A fortnight before the Ripton match the situation was further complicated by the reappearance of Strachan, who turned up at the school thin but cheerful. There was one match before the game which would settle the team for good and all, for, as in the case of the fifteen, it was a school tradition that the eleven which played against Ripton in the return match should be the official Wrykyn eleven. This last remaining fixture before Ripton was against the Incogniti, and took place a week after Strachan’s return. All through that week the ex-invalid had been practising hard at the nets, and it was certain that he would play against the Incogs. The excitement in the school was great now that it seemed that Henfrey must make his choice between the two rivals. Selwicke and Ellison went about looking gaunt and anxious.
And after all the choice was not made. When the list went up on the Friday morning the school, crowding round the notice-board, saw that the two names still figured on the list. Strachan’s was there also. Examination revealed that O’Hara was not playing. And presently authoritative information came (through the fags of the house) that O’Hara had bruised his right hand, and that, in order to ensure its being serviceable against Ripton, he intended to rest it for a few days.
There must have been a bigger gathering at that Incogs. match than at any other match on the school grounds for years. Not even the Ripton matches had aroused such interest. There was a sporting flavour about this long-drawn-out duel between the Damon and Pythias of Donaldson’s which appealed to the school.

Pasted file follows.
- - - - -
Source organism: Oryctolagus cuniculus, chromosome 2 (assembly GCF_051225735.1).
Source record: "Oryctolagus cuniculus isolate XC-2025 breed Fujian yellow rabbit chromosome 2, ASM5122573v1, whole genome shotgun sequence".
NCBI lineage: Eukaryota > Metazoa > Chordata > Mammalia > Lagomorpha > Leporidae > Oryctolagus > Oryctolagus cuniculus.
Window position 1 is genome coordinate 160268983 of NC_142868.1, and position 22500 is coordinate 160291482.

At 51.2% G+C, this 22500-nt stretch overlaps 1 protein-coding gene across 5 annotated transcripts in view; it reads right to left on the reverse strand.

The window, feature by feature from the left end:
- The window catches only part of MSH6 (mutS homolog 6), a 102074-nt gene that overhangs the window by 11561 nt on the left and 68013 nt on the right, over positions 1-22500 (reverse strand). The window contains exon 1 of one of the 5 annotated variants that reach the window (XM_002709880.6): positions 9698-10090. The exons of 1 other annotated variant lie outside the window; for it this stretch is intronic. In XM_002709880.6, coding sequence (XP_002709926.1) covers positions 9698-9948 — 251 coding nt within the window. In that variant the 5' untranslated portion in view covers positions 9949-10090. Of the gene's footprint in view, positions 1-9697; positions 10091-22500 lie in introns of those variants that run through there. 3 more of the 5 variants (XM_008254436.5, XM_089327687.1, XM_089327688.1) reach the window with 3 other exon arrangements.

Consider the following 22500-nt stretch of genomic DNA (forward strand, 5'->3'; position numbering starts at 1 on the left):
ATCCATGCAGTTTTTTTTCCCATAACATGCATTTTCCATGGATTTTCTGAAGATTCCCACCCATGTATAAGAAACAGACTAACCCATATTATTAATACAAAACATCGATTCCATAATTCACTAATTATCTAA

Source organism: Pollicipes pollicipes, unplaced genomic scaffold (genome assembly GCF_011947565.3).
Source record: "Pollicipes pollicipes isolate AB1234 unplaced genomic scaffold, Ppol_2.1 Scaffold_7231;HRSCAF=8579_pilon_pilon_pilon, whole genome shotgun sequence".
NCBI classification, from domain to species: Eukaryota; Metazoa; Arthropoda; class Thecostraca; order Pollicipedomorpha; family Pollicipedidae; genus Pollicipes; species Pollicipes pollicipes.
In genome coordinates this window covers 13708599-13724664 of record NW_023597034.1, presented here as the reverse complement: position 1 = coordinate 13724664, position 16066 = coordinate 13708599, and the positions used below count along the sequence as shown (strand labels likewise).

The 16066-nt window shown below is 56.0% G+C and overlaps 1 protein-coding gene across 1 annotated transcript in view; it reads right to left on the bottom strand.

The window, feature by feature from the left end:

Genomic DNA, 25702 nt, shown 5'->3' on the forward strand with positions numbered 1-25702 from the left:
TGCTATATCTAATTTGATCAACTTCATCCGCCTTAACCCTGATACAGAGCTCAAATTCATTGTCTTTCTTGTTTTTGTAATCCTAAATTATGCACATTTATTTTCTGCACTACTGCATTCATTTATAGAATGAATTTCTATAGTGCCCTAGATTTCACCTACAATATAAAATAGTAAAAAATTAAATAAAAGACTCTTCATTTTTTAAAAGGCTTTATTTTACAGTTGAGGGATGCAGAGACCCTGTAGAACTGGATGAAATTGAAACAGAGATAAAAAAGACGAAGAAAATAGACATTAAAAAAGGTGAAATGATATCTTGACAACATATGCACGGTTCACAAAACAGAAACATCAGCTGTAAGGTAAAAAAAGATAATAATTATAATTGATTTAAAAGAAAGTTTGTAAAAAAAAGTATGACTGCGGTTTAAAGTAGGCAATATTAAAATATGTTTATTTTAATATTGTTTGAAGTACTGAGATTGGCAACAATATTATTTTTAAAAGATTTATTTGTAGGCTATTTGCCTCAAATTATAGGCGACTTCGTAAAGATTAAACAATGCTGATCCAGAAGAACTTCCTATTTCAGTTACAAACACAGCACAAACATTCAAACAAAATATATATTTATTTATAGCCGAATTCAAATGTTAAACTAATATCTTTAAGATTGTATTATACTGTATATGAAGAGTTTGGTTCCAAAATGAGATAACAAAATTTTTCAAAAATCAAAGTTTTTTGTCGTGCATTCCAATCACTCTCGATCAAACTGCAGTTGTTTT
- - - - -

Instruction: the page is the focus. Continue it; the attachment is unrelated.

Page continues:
By five o’clock the match was in a most exciting state. The Incogs. had batted first. They had brought down a sound side, with a Middlesex man who had scored a double century against Essex during the previous week, in command, and quite a number of well-known players in the ranks. The Incogniti did not intend to make the mistake the M.C.C. had made. They recognised that the Wrykyn team this year was an uncommonly good one. Starting on a good wicket, the earlier batsmen had helped themselves freely off the school bowling. At lunch time a hundred and forty was on the board, and only three wickets were down. But lunch had had its effect on the eye of the visiting team. Milton, in the course of a couple of very destructive overs immediately after the start, had disposed of three men, including a dangerously adhesive gentleman who had made seventy before the interval. After this the game settled down. The tail wagged comfortably, and the total score when Clowes whipped the last man’s bails off at a moment when that impulsive player had gone out of his ground to the extent of a couple of yards in order to hit one of Allardyce’s slows into the pavilion, was two hundred and eighty-one.